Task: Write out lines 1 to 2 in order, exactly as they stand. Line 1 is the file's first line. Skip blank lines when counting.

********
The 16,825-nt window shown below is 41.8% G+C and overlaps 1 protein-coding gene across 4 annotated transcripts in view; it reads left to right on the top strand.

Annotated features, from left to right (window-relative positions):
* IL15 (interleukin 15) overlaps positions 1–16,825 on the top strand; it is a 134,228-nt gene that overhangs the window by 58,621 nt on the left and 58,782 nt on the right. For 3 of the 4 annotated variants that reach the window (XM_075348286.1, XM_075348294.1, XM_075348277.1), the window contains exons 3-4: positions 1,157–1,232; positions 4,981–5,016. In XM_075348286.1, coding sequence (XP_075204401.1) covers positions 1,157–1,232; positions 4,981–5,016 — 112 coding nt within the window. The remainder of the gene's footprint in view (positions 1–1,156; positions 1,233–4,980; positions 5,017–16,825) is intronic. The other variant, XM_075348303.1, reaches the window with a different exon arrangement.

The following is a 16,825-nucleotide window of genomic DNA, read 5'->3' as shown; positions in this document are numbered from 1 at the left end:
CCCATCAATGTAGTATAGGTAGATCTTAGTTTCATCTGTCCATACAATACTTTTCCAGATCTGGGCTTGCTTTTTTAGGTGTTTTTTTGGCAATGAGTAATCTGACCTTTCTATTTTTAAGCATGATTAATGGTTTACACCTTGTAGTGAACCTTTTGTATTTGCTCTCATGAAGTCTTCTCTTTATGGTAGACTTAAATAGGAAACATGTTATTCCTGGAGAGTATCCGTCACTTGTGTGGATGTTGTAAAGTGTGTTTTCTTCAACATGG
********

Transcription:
The 16,825-nt window shown below is 41.8% G+C and overlaps 1 protein-coding gene across 4 annotated transcripts in view; it reads left to right on the top strand.

Annotated features, from left to right (window-relative positions):